As I recounted last time, I had been writing a new draft of my novel throughout my college years, and into the first years of my post-collegiate career.  The highest numbered chapter I wrote in this draft was the 28th.  It was just about as far into the story as my first version ever got – roughly two-thirds.  At the same time as all this, I’d been working on and developing my background material.  Some time in college, I started keeping my “Idea Journal”, which I titled The Book of Ideas, in a mostly unused notebook.  The first filled up rapidly with ideas – mostly touching on my book – and I quickly started working on a second.  Not long after I started my first job after college, I was looking for ways to transfer this idea book into an easily searchable digital format.  I’ve mentioned this before, but after struggling with typing those notes up in Word, I later tried the program wikidpad (which is open source).  I also began writing a semi-poetic telling of the ancient history of the world the story occupied.

At that point, I experienced a significant one-two punch that put a setback in my work that has lasted a long time.  I kept all of my work on an external, USB hard drive because the hard drive in my desktop was too small for the volume of material I had collected (including music and inspirational art).  It so happened that I also used my hard drive to store a lot of music to use for a Church dance that I was helping to organize – which I took with me to the event.  After the dance was over, I took my hard drive with me and in the parking lot, it slipped out of my hands.  It didn’t shatter, and it wasn’t until a few days later that I experienced the true nature of the problem: the drive heads had physically crashed into the driver plates.  Some of the data was destroyed.  But my work was everything to me.  I took the drive in to a local computer-fix shop, and they retrieved some 80% of the data on the drive.  Sadly, some of the chapters in my book were not included.  My latest chapter, the 28th, was among those – and that chapter was the one chapter that I had not yet printed out in hard copy.

The second setback came about six months later.  I had moved to Atlanta, I had copied most of the information from my idea notebooks into my sister’s laptop (which I was borrowing).  And I had recovered most of the chapters in my book.  I’d been taking the laptop to work with me on certain days of the week (I went straight from work to a Church function on Tuesdays or Wednesdays, I can’t recall which day, and I usually had free time to work once I got there).  On this particular day, I’d left the laptop in the car, along with my completely filled notebook of ideas.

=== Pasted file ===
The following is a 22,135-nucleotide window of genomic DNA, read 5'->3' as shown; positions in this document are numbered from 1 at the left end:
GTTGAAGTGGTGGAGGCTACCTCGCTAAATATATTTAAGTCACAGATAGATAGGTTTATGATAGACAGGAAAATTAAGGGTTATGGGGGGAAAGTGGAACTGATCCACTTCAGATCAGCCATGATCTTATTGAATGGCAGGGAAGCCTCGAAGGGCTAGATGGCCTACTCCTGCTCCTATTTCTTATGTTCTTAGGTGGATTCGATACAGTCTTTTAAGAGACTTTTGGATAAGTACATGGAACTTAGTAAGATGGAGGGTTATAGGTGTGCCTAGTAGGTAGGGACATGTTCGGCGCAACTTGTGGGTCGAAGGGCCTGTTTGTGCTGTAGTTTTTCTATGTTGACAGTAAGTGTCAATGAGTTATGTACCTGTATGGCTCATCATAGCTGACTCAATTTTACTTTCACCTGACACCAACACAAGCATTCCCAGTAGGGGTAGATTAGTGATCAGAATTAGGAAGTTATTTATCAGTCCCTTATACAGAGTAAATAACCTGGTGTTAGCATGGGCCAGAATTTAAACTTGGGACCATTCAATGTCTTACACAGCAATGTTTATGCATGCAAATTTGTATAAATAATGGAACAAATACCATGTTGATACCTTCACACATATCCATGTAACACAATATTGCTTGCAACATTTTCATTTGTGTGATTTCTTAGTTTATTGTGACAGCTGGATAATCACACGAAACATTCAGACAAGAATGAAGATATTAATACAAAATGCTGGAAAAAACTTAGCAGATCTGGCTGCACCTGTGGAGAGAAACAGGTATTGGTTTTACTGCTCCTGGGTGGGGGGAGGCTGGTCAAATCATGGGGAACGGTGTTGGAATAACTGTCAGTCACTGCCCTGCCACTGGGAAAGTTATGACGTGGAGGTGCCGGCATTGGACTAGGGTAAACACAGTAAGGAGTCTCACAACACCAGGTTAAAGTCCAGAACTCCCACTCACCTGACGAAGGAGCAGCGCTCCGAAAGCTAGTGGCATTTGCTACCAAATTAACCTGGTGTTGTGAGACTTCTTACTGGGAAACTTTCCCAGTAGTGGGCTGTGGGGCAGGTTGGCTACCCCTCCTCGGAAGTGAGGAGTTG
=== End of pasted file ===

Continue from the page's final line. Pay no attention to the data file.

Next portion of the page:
I got a call in mid afternoon – I was told by the parking deck security that some belongings of mine had been found: a bag holding a book of scriptures (and, coincidentally, my name and contact information) and a bag with a change of clothes (so I’d be appropriately dressed for the Church activity).  Horrified, I left work and rushed to the parking deck.  It was indeed my bag of scriptures and my change of clothes.  But my car window had been smashed in, and the laptop – along with my notebook of ideas – were gone.  With it, the majority of the work that had survived the harddrive crash.  I was devastated.

It was a long time before I started writing again.  But the true spirit of a writer  remains undaunted in the face of every challenge.  I still had the disk with the recovered contents from the crashed drive and reams of other handwritten notes, maps, and hard copies of the old draft of my book.  More importantly, I still had my heart and my mind.  At last, I resolved to start again: this time, from scratch.  I questioned everything, rethought everything.  The name of the main character, for instance, was just an anagram for the name of one of Lloyd Alexander’s characters.  What sense was there in that?  Did the geography of the world the story takes place in make sense?  What about the history of the world?  Who are my characters, really?  Are they people readers – other real people – will care about?  And my plot.  Was anything in it unique?  Any part of it new?  Anything that’s not trite and clichéd?

I  started a new book of ideas, and I switched to using ConnectedText to record my notes and create an interlinked encyclopedia of all my knowledge about my story and my world.  And I decided to start writing some short stories again, to refine my craft and keep my edge sharp.  I was almost on a roll.

And then I got accepted into Grad School.  And I got married.  Both very happy events for me.  But they seriously changed the paradigm of my life, and where the focus has had to be.  Those two events, which happened within a fairly short time together, have significantly altered how I spend my time, and what my priorities are.

But that pretty much brings you up to speed.  I’m still working on background details – in those five-minute cracks between things of greater import – and still working on a short story.  But I won’t start writing a new draft until I’m confident I’ve figured out all the details (or enough of them) about the background and characters and the direction of the plot.  Honestly, I have a long way to go.

Happy writing.